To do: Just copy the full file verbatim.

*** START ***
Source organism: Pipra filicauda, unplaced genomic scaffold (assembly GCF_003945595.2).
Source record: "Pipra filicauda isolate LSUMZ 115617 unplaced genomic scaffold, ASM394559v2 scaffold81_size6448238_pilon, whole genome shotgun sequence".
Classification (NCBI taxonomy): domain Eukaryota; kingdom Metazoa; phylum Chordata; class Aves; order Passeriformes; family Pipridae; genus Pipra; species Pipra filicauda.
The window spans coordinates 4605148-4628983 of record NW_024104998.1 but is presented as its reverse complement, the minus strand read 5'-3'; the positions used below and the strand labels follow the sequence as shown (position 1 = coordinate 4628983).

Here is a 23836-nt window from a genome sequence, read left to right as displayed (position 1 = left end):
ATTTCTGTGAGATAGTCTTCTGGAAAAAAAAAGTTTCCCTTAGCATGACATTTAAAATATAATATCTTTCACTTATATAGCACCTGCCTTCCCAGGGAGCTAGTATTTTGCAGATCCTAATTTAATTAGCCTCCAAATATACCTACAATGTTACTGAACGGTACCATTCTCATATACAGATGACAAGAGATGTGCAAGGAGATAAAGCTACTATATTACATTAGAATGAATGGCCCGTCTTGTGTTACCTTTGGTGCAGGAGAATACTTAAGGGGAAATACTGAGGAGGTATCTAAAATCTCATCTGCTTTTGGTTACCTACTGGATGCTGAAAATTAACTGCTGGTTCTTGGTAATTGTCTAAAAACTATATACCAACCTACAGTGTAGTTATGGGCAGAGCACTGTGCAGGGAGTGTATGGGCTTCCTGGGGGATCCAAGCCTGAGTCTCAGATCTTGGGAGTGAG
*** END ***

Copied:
Source organism: Pipra filicauda, unplaced genomic scaffold (assembly GCF_003945595.2).
Source record: "Pipra filicauda isolate LSUMZ 115617 unplaced genomic scaffold, ASM394559v2 scaffold81_size6448238_pilon, whole genome shotgun sequence".
Classification (NCBI taxonomy): domain Eukaryota; kingdom Metazoa; phylum Chordata; class Aves; order Passeriformes; family Pipridae; genus Pipra; species Pipra filicauda.
The window spans coordinates 4605148-4628983 of record NW_024104998.1 but is presented as its reverse complement, the minus strand read 5'-3'; the positions used below and the strand labels follow the sequence as shown (position 1 = coordinate 4628983).

Here is a 23836-nt window from a genome sequence, read left to right as displayed (position 1 = left end):
ATTTCTGTGAGATAGTCTTCTGGAAAAAAAAAGTTTCCCTTAGCATGACATTTAAAATATAATATCTTTCACTTATATAGCACCTGCCTTCCCAGGGAGCTAGTATTTTGCAGATCCTAATTTAATTAGCCTCCAAATATACCTACAATGTTACTGAACGGTACCATTCTCATATACAGATGACAAGAGATGTGCAAGGAGATAAAGCTACTATATTACATTAGAATGAATGGCCCGTCTTGTGTTACCTTTGGTGCAGGAGAATACTTAAGGGGAAATACTGAGGAGGTATCTAAAATCTCATCTGCTTTTGGTTACCTACTGGATGCTGAAAATTAACTGCTGGTTCTTGGTAATTGTCTAAAAACTATATACCAACCTACAGTGTAGTTATGGGCAGAGCACTGTGCAGGGAGTGTATGGGCTTCCTGGGGGATCCAAGCCTGAGTCTCAGATCTTGGGAGTGAG